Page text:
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Do you ever have a moment in your writing when a character’s actions feel so right? They’re so perfectly aligned to the personality that you can almost picture your hero sitting in your bedroom doing the thing. Then, a month later, when you go over the draft for the very first time, you realize that they’ve waggled their eyebrow, quirked their lips into a smile or leaned against a doorframe more times in a single chapter than most people do in a lifetime. Of course it feels natural while you’re writing it, they’ve already done it three times in as many moments! 

woman-typing-writing-windows.jpgI’m that way with words, especially dirty words. In my own defense, there aren’t nearly enough dirty words to properly express my thoughts, so I do have to reuse them from time to time. Or time to time to time. One of my early editors, who has since become a dear friend, brought this to light while editing one of my erotic romance novellas. The book just hedged 22,000 words, certainly not long enough to warrant seeing the word moan 33 times. Whisper showed up 37, hot 35 and move/ing a whopping 88.

I know all this, because Rebecca, patient, wonderful woman that she is, made a full page list of all the words that had no business appearing in quite such abandon in a director’s cut of a fantasy film, let alone a novella. And, though it was a massive pain in my ass, I searched each of the 32 offenders on the list and edited the context and word choice, until I’d chopped down their appearances to something a little more reasonable.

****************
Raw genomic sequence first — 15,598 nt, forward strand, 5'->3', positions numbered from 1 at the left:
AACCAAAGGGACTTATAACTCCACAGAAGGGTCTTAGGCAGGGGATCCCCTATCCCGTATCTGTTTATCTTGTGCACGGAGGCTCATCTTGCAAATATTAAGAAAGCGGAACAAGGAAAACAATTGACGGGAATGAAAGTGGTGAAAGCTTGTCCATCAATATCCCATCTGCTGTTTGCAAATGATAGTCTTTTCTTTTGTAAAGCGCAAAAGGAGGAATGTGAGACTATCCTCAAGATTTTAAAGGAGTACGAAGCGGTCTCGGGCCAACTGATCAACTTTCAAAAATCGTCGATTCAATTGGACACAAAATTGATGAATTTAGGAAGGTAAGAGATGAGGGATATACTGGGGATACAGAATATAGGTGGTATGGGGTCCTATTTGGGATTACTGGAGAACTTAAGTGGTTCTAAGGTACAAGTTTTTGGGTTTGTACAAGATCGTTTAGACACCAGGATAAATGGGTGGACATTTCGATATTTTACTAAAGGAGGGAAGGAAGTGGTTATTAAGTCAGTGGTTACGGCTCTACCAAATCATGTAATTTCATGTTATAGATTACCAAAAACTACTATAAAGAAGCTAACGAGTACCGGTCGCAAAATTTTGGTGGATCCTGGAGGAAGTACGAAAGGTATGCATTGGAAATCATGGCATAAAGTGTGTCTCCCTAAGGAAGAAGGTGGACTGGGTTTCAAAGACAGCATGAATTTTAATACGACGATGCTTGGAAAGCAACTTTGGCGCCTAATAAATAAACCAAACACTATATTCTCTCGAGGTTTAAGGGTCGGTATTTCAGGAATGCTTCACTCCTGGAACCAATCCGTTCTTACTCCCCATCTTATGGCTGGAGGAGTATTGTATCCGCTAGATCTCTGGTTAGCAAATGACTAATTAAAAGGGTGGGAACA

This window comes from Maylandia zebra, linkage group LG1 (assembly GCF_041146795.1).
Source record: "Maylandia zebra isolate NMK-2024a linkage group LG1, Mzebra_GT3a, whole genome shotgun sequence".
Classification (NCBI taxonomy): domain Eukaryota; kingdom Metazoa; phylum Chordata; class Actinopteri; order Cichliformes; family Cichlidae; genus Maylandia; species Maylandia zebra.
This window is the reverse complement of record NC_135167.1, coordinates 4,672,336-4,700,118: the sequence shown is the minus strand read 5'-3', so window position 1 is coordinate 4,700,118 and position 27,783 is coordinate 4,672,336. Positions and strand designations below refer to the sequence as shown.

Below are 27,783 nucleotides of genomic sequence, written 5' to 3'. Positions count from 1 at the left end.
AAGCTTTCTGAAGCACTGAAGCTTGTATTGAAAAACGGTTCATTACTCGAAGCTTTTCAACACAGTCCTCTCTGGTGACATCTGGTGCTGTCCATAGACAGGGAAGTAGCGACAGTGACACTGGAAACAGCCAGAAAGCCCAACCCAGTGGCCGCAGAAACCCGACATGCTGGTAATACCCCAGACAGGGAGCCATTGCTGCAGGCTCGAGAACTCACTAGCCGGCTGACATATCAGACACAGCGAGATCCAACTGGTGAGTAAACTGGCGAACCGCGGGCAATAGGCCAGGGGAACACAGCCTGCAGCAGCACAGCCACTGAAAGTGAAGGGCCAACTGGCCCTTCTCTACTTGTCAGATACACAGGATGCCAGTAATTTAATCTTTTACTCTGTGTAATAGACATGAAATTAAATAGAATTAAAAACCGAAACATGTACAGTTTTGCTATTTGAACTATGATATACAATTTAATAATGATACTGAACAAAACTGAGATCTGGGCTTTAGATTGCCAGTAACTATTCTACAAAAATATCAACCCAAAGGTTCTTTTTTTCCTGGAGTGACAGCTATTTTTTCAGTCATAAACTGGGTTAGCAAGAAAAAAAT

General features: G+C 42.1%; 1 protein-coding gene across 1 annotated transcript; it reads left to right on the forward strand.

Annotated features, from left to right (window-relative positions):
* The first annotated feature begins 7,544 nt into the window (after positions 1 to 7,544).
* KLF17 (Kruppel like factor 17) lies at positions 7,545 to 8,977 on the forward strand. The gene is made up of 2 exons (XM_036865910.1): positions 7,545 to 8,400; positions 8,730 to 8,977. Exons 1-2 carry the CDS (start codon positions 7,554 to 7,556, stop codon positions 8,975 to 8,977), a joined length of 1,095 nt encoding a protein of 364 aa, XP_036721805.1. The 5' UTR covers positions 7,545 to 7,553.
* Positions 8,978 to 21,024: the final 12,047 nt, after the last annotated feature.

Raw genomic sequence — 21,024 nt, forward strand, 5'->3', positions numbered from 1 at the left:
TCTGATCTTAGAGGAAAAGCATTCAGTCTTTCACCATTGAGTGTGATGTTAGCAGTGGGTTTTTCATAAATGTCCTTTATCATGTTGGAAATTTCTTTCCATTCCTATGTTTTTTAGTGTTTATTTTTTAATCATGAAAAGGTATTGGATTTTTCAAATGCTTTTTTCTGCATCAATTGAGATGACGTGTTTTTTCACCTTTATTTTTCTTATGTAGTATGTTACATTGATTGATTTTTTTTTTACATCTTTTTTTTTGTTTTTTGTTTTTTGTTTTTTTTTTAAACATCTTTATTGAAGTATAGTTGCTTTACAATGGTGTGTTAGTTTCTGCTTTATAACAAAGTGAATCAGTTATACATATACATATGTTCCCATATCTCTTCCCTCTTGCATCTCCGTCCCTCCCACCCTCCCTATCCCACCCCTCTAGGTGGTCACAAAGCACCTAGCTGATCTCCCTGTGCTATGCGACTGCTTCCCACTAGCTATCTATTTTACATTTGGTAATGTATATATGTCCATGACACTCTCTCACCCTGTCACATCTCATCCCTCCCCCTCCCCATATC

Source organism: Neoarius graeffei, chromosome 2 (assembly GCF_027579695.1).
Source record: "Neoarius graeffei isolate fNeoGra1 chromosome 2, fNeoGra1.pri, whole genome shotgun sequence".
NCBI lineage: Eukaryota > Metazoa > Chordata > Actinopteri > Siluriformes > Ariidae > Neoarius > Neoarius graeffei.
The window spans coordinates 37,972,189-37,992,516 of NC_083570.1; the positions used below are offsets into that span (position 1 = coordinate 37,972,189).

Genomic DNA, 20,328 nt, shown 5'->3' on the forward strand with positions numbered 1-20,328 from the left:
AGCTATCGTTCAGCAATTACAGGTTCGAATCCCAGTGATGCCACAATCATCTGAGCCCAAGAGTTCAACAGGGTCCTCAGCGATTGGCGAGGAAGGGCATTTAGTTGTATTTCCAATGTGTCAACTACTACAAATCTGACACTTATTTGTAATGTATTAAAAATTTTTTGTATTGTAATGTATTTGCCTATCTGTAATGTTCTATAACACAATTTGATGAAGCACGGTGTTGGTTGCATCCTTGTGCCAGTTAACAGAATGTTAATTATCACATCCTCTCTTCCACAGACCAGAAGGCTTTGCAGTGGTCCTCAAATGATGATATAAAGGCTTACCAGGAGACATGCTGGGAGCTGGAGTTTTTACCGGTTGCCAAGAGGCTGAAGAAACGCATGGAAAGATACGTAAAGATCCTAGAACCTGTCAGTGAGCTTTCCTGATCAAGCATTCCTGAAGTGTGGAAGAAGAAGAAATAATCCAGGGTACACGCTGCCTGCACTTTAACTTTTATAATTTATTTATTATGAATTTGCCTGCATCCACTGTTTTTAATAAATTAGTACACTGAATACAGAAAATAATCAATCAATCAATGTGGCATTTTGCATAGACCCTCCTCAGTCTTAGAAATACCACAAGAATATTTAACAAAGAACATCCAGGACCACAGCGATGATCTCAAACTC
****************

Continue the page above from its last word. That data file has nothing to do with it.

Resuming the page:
writing-828911_1920And thank God she made me do it. It wasn’t just a matter of changing a few words around. Ultimately, using more diverse word choice required a shifting and evolution of sentence structure and formatting. The flow and readability of the book got better and, of course, you didn’t have to read he smiled 35 times in a row.

There are many things I still owe my editors apologies for – my offensive use of commas, the moments when I try and squeeze just one more clause into a stuffed sentence, the every once in awhile when I straight up just use the wrong word (cough, den of iniquity, not inequity…). But I like to think that looking at a sheet of overused words taught me a lesson – especially since I was the one who needed to go through and get rid of most of them. I find myself much more cognizant of my use of words in a way I’ve never been. Because it really does make the book better. Editor does know best. (Most of the time…)